Portal:Ancient Rome
Get Portal:Ancient Rome essential facts below. View Videos or join the Portal:Ancient Rome discussion. Add Portal:Ancient Rome to your Like2do.com topic list for future reference or share this resource on social media.
Portal:Ancient Rome

The Ancient Rome portal

Ancient Rome was a civilization which began as a small agricultural community on the Italian Peninsula in the 8th century BC. Rome became a large empire which straddled the Mediterranean Sea. In its twelve centuries of existence, Roman civilization was firstly a monarchy, then a republic that combined oligarchy and democracy, and finally became an autocratic empire. Through conquest and assimilation, it came to dominate Western Europe, the entire Mediterranean Basin including the Near East and Northern Africa, the Balkans, and the Black Sea.

The Roman empire went into decline in the 3rd century AD, and began to collapse in the 5th century AD. Plagued by internal instability and attacked by various migrating peoples, the western part of the empire, including Hispania, Gaul, and Italy, broke into independent kingdoms in the 5th century. The eastern part of the empire, governed from Constantinople, survived this crisis, and remained intact for another millennium, until its last remains were finally annexed by the emerging Ottoman Empire. This eastern, medieval stage of the Empire is usually referred to as the Byzantine Empire by historians.

Roman civilization was part of the period of classical antiquity, alongside ancient Greece--a civilization that inspired much of the culture of ancient Rome. Ancient Rome made significant contributions to the development of law, war, art, literature, architecture, technology, and language in the Western world, and its history continues to have a great influence on the world today.

Bust of Gaius Julius Caesar.
Read more about Ancient Rome...

Selected article

The Marian reforms of 107 BC were a group of military reforms initiated by Gaius Marius, a statesman and general of the Roman republic. Up until the last decade of the second century BC the eligibility to become a Roman soldier in the service of the Republic were very strict.

When war threatened, the consuls of the day would be charged with the duty of recruiting an army from the eligible citizenry of the Republic. As a rule one of the consuls would lead this mainly volunteer army into battle. As can be imagined, not all elected consuls were adept at leading an army. For example, in the year 113 BC the consul Gnaeus Papirius Carbo was defeated at the Battle of Noreia by invading tribes of the Cimbri and the Teutons, losing all but 20,000 men out of an army of 200,000. This disaster was followed by a protracted war in Africa against King Jugurtha of Numidia.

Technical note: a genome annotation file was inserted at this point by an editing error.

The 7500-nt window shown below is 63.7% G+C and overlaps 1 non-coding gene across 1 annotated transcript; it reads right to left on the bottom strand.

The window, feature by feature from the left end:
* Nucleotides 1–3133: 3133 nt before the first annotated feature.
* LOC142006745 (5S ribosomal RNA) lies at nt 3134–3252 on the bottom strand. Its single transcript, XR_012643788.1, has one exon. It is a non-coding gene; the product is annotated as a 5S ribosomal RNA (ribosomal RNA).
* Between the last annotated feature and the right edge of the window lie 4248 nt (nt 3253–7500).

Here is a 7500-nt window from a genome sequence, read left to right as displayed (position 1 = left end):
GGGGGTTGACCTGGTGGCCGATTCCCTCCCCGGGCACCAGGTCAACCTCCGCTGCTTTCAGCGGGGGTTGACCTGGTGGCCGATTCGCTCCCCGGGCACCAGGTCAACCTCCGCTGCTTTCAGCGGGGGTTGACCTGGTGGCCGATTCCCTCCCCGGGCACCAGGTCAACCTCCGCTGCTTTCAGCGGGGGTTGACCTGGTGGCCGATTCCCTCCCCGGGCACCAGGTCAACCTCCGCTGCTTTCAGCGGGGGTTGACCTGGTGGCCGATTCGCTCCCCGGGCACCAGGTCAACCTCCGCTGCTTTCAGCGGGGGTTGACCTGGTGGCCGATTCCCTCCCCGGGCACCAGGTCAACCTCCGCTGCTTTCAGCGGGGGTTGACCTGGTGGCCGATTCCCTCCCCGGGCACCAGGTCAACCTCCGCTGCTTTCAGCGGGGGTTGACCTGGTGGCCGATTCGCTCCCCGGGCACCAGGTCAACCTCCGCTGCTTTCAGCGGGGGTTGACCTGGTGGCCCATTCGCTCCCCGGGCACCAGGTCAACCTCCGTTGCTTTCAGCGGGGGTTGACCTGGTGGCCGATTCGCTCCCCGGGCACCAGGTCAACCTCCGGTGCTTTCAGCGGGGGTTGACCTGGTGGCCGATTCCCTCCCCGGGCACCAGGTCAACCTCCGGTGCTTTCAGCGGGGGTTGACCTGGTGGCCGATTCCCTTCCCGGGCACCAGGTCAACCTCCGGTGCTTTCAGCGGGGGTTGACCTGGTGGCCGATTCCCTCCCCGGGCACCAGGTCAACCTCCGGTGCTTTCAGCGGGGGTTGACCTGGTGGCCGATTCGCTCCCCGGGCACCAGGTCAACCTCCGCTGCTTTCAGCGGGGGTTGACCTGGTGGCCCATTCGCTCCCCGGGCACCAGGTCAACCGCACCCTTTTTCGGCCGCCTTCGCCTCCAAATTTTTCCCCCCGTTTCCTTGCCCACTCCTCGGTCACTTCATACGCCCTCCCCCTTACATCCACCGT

Selected picture

Trajan's Column (Italian: Colonna Traiana) is a monument in Rome which commemorates the Roman emperor Trajan's victory in the Dacian Wars in 101-106 AD.

Trajan's Column (Italian: Colonna Traiana) is a monument in Rome which commemorates the Roman emperor Trajan's victory in the Dacian Wars in 101-106 AD.

Photo credit: Radomil


Things you can do

Tasks clipboard
  • Nominate an engaging Selected articles for this portal.
  • Suggest a unique or quality file to be a Selected picture.
  • Add a fact which our readers would find interesting as a Did you know? entry.
  • Nominate an interesting biography about an Ancient Roman to Selected biographies.
  • Add relevant quotes about Rome or by a Roman to the Quotes section.
  • Expand the Ancient Rome article with a referenced fact, or copy-edit the article prose to improve its quality.

Selected biography

Faustina Minor Louvre Ma1144.jpg
Annia Galeria Faustina Minor (Minor Latin for the younger), Faustina Minor or Faustina the Younger (February 16 between 125 and 130-175) was a daughter of Roman Emperor Antoninus Pius and Roman Empress Faustina the Elder. She was a Roman Empress and wife to her maternal cousin Roman Emperor Marcus Aurelius. She was the namesake of her mother. Faustina from her parent's marriage was the youngest and the fourth child, second daughter and the only one who survived to adulthood from her siblings. She was born and raised in Rome.

Her great uncle Roman Emperor Hadrian had arranged with her father for Faustina to marry Lucius Verus. On February 25 138, she was engaged to Lucius Verus. Verus' father was Hadrian's first adopted son and intended successor for the emperor's throne. However when Verus' father died, Hadrian adopted Faustina's father as his second adopted son and eventually, he became Hadrian's successor.

Did you know?

  • ...That according to Suetonius, Caligula "often sent for men whom he had secretly killed, as though they were still alive, and remarked offhandedly a few days later that they must have committed suicide"?
  • ...That Mark Antony, who avenged Julius Caesar, was killed by Julius Caesar's grand nephew (Octavian) Augustus Caesar?
  • ...That Sulla's grave read No friend ever surpassed him in kindness, and no enemy in ill-doing?


WikiProjects puzzle

The following WikiProjects are related to Ancient Rome:


List articles

Associated Wikimedia

The following Wikimedia Foundation sister projects provide more on this subject:

Study Guides





Learning resources

Travel guides




Web resources

  This article uses material from the Wikipedia page available here. It is released under the Creative Commons Attribution-Share-Alike License 3.0.



Top US Cities